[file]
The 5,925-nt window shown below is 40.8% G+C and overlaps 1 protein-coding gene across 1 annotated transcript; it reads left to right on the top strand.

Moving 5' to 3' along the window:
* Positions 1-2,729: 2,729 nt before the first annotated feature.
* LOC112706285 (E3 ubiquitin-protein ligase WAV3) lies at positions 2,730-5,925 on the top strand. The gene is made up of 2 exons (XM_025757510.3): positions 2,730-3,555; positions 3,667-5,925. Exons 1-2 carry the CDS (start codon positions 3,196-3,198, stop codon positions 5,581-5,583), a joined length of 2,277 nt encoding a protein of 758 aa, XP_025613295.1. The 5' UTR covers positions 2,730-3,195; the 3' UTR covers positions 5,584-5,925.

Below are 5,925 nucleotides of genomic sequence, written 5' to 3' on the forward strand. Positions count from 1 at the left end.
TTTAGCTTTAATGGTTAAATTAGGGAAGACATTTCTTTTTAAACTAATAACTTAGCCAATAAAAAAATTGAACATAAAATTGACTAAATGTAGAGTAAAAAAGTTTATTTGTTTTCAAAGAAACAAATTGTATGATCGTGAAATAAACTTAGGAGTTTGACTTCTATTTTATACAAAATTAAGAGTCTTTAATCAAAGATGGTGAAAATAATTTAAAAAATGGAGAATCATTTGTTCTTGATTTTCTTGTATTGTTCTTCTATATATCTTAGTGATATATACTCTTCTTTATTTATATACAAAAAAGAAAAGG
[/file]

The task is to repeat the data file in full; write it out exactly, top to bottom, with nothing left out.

The 5,925-nt window shown below is 40.8% G+C and overlaps 1 protein-coding gene across 1 annotated transcript; it reads left to right on the top strand.

Moving 5' to 3' along the window:
* Positions 1-2,729: 2,729 nt before the first annotated feature.
* LOC112706285 (E3 ubiquitin-protein ligase WAV3) lies at positions 2,730-5,925 on the top strand. The gene is made up of 2 exons (XM_025757510.3): positions 2,730-3,555; positions 3,667-5,925. Exons 1-2 carry the CDS (start codon positions 3,196-3,198, stop codon positions 5,581-5,583), a joined length of 2,277 nt encoding a protein of 758 aa, XP_025613295.1. The 5' UTR covers positions 2,730-3,195; the 3' UTR covers positions 5,584-5,925.

Below are 5,925 nucleotides of genomic sequence, written 5' to 3' on the forward strand. Positions count from 1 at the left end.
TTTAGCTTTAATGGTTAAATTAGGGAAGACATTTCTTTTTAAACTAATAACTTAGCCAATAAAAAAATTGAACATAAAATTGACTAAATGTAGAGTAAAAAAGTTTATTTGTTTTCAAAGAAACAAATTGTATGATCGTGAAATAAACTTAGGAGTTTGACTTCTATTTTATACAAAATTAAGAGTCTTTAATCAAAGATGGTGAAAATAATTTAAAAAATGGAGAATCATTTGTTCTTGATTTTCTTGTATTGTTCTTCTATATATCTTAGTGATATATACTCTTCTTTATTTATATACAAAAAAGAAAAGG